Martha Mann has been an award-winning designer for theatre, film and television for over 50 years. Her first designs that were seen by an actual audience were for Hart House Theatre working for Robert Gill. She has designed both sets and costumes for theatres across Canada and in the United States. Highlights of a lengthy career include A Fitting Confusion, Macbeth and Julius Caesar for Stratford Festival; and Don Carlos, Romeo et Juliette and Aida for Boston Lyric Opera; Intermezzo for Glimmerglass Opera Theatre and New York City Opera. Film and television work includes Glory Enough for All—The Discover of Insulin, The Sound and the Silence and three of the Anne of Green Gables films. As head of design for the Drama Centre, she designed over 30 plays for Hart House Theatre during the Centre’s tenure.
Hart House 1958-59–1969
- Production design for George Bernard Shaw’s John Bull’s Other Island
- Production design for Oscar Wilde’s The Importance of Being Earnest
- Won the design award at the Dominion Drama Festival
- Resident Designer and Head of Design
“Originally, women were not allowed in Hart House at all. By the time I was there, women were allowed in after 4 o’clock. In those days, it was very much frowned on to have your own tea kettle and make your own cup of coffee. So you had to go outside and hope that a male friend would come by, and if he didn’t, you would just approach some stranger and say, ‘Look, here’s—whatever coffee cost in those days, probably a quarter—get me a cup of coffee.’
“You literally couldn’t go get something to eat unless some man or student got it for you. You think about it now and it’s just insane.
“Strangely enough, theatre design in this country has always been a profession that women were part of. So there wasn’t a lot of the ‘what are you doing here?’ attitude. It taught me a great deal, but it was an enormous challenge. I was 19 or 20 years old when I was a student at the university. I was working with a professional carpenter who had been doing this for twenty years and a professional electrician, and it was, very intimidating. But, on the other hand, I probably learned more about theatre practice in those years from those two men than I have learned from anybody since. So that was the good side of it, but certainly it was a challenge.
“And the other challenge was that theatre design was in its infancy in this country, and it was kind of an out-in-left-field interest. You’d tell people what you were doing, and they’d kind of look at you like you didn’t know what you were talking about. Like you must be visiting us from the moon or something. So that was always a challenge.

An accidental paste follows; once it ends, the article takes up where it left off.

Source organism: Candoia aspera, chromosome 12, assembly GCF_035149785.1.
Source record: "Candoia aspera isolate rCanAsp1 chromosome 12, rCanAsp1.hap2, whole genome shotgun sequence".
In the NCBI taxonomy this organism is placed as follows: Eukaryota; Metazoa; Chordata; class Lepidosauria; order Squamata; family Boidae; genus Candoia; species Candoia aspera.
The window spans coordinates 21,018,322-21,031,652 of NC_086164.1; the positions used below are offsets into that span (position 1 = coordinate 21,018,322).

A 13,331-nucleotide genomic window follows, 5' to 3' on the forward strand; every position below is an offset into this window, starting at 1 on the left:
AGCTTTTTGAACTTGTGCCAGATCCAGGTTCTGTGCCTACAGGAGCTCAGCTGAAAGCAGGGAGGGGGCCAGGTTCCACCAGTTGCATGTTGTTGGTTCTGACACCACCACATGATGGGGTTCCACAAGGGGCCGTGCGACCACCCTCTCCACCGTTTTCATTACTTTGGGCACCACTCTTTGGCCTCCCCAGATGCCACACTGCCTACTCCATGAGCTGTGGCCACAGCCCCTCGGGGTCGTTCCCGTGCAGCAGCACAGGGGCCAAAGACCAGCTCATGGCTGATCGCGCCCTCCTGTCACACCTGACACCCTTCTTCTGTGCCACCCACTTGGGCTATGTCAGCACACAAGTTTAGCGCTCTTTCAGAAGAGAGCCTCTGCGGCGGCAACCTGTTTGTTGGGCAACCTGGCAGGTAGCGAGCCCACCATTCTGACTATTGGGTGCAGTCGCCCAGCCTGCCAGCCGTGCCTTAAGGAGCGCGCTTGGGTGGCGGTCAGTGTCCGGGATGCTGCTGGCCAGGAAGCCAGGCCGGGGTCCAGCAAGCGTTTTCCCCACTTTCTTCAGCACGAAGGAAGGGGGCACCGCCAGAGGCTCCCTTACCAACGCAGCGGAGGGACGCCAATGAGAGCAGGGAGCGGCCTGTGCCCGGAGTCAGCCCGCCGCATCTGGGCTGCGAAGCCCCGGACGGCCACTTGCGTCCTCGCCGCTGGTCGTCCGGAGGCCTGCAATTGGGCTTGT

“In those days, the Hart House Theatre workshop was in the basement of University College and there was no washroom. So in the dead of winter, we were carrying buckets from Hart House through the back entrance behind Soldiers’ Tower, and carrying scenery or paint in the dead of winter was always a great challenge.
“I was able to create a costume shop that was really good. People who have gone on to do some really important work in the Canadian theatre worked for us from time to time. Although the Drama Centre has long since left Hart House, I think the work that I set up while we were housed at Hart House has really continued.
“There’s a Hart House connection to one of my more recent projects that was very exciting. As you probably know, I did the costumes for the Anne of Green Gables movie. But the connection there for me was that Kevin Sullivan (Anne of Green Gables’ producer), who has gone on to be an incredibly successful Canadian film producer, was a student at Hart House when I was at the Drama Center. And, he acted and he was terribly good-looking, so he got cast as every romantic lead in practically everything he did. He built scenery and he did props. And that was my initial connection with him.
“In my career, one thing that was the most exciting for me as a designer was the work that I did at the New York City Opera, and also at the Washington Opera. The Washington Opera because I was doing a world premiere, and the New York City Opera because it was a production that had not been performed in the United States in over 50 years. I was working at one of the most important Opera companies in the United States and you can’t help but think that’s pretty exciting.”
On Frederick Mann
“My father, Fred Mann had aspirations as a young man to be an actor. He came to a fork in the road when he was offered an interesting professional opportunity that was out of the country. He eventually he turned it down. He had quite considerable success as an actor. I look at the reviews that he got and I gather he was very good. They seemed to much admire what he did. He was not a student at the University of Toronto, so he never acted in official Hart House productions. But, he probably acted way more at Hart House than most people did because in those days because Hart House was used almost constantly as a rental space for various organizations.
“He appeared with people like The Shakespeare Society’s Brown Lockard who was the producer-director. He did a couple of productions with Professor G. Wilson Knight, who was an eminent Shakespearian scholar and who was for a brief time a professor at Trinity.
“In the lobby of Hart House Theatre, at the end wall, there is a huge vinyl-cut mural. It was a production of the Tempest by Wilson Knight in the 1930s, and in the bottom right-hand corner are two little people who are basically the comic characters. One of them is my father.”